Small businesses intending to sell digital or physical products online should consider an e-commerce website builder plan. These packages have built-in features for online stores, like payment processing, item catalogs, and shipping integrations. While some platforms let you add payment processing through third-party integrations, others require switching to an e-commerce plan
If you believe you may sell products in the future, look for a website builder with a scalable plan selection. That way, you can upgrade your package and build a store quickly when it’s time to open your online shop.
Since consumers will judge your creative business on the visual appearance of your site, find a website builder with templates and tools that fit your brand the best. For instance, WordPress.com supports paid subscribers and tipping on all plans (including the free version). In contrast, Duda provides agency packages, perfect for companies looking to add web design or hosting services.
Creative businesses may prefer website builder plans with the following features:
- Slideshow, stacked, carousel, or grid gallery options
- Appointment scheduling and payment tools
- One-time and recurring subscriptions or memberships
- Free and paid digital product downloads
- Password-protected gated content for members
- Built-in collaboration tools for clients and teams
- Clickable elements for donating or tipping artists
- Video editing and storage features
- Social media integrations
- Digital marketing automation for email and social media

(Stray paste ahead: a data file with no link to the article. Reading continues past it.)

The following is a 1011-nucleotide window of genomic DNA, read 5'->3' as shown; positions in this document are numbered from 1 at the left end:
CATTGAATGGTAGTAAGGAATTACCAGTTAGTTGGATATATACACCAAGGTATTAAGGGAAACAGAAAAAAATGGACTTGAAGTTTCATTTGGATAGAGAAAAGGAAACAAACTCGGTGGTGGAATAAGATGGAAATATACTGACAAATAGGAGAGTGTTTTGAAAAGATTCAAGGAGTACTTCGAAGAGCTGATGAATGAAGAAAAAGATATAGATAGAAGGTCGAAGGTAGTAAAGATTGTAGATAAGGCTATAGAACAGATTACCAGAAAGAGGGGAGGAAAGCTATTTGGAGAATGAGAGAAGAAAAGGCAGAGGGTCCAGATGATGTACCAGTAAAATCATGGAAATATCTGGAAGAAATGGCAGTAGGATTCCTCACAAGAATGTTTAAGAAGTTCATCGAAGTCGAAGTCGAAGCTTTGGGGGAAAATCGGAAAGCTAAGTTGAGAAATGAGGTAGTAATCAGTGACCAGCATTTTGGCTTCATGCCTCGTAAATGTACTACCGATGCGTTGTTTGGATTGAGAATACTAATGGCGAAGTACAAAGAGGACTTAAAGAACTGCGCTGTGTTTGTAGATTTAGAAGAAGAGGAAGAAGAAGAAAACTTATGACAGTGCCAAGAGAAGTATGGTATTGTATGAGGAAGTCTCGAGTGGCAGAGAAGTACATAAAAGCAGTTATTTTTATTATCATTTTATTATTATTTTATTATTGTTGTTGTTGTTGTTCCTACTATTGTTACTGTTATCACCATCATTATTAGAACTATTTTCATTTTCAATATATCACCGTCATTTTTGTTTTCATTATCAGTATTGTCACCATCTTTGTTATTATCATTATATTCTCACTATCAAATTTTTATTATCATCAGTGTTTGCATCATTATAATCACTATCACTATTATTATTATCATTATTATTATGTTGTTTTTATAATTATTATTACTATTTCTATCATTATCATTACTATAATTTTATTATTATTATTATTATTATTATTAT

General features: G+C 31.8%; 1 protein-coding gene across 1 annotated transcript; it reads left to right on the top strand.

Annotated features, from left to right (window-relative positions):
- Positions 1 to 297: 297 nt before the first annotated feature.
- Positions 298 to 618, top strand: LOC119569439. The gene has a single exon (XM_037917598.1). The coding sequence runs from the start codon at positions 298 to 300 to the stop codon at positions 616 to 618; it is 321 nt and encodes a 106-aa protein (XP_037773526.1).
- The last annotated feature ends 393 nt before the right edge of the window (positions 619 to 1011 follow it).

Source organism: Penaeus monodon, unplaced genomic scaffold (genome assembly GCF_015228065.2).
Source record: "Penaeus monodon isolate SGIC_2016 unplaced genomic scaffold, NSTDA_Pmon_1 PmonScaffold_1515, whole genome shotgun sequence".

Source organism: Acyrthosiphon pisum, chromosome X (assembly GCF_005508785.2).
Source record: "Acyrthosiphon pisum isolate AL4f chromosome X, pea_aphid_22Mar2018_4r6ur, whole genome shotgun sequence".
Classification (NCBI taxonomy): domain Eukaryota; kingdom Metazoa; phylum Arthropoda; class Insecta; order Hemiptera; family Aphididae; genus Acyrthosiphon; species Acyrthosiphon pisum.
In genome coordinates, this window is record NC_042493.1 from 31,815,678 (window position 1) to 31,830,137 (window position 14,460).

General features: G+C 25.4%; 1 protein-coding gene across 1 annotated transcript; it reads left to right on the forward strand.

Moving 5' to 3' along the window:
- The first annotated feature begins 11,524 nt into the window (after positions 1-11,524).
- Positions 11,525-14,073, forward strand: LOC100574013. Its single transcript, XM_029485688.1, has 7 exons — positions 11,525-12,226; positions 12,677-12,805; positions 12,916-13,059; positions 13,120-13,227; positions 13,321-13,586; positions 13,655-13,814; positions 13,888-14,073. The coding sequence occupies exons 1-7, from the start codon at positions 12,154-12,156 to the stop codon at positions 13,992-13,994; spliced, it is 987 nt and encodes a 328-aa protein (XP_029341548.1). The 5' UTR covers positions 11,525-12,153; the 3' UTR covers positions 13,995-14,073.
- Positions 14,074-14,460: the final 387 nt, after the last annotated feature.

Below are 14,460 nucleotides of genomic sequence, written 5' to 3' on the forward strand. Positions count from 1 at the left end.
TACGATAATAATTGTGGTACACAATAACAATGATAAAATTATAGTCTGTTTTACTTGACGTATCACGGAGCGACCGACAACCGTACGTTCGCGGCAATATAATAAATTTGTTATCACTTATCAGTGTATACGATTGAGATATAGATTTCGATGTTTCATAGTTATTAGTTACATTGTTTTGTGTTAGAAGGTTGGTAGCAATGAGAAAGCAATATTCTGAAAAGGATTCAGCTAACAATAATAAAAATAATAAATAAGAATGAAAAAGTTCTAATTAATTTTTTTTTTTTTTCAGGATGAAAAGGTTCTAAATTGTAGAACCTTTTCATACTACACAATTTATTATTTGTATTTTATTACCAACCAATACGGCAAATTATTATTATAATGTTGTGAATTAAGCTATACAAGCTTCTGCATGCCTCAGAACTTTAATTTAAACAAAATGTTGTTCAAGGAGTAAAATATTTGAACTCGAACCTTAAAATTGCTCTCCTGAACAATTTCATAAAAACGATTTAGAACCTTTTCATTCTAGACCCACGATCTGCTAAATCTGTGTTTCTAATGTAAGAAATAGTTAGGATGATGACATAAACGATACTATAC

- Client management tools and user permission levels
Although you can install a third-party website builder plug-in, in many cases, it’s easier and possibly more secure to use your web host’s website builder. A web hosting company creates and maintains its website builder, ensuring that it receives the latest security patches and meets new standards for web accessibility. If you have a problem, you can access support through your provider’s customer service channels and knowledge bases.
In contrast, when you use a third-party plug-in, you must rely on another vendor for vulnerability patching, product updates, and support. If you run into a problem while creating your site, it can be challenging to find a solution, which is why we suggest using your web host’s website builder.
Unless you have a developer on your team or the budget for a professional web designer, a website builder is typically the better solution for a small business. Website builders don’t require coding skills or technical knowledge. Instead, they provide drag-and-drop tools, allowing you to easily switch page elements or add new ones. Customizable pre-made templates and layouts eliminate the need to start from scratch whenever you add a page.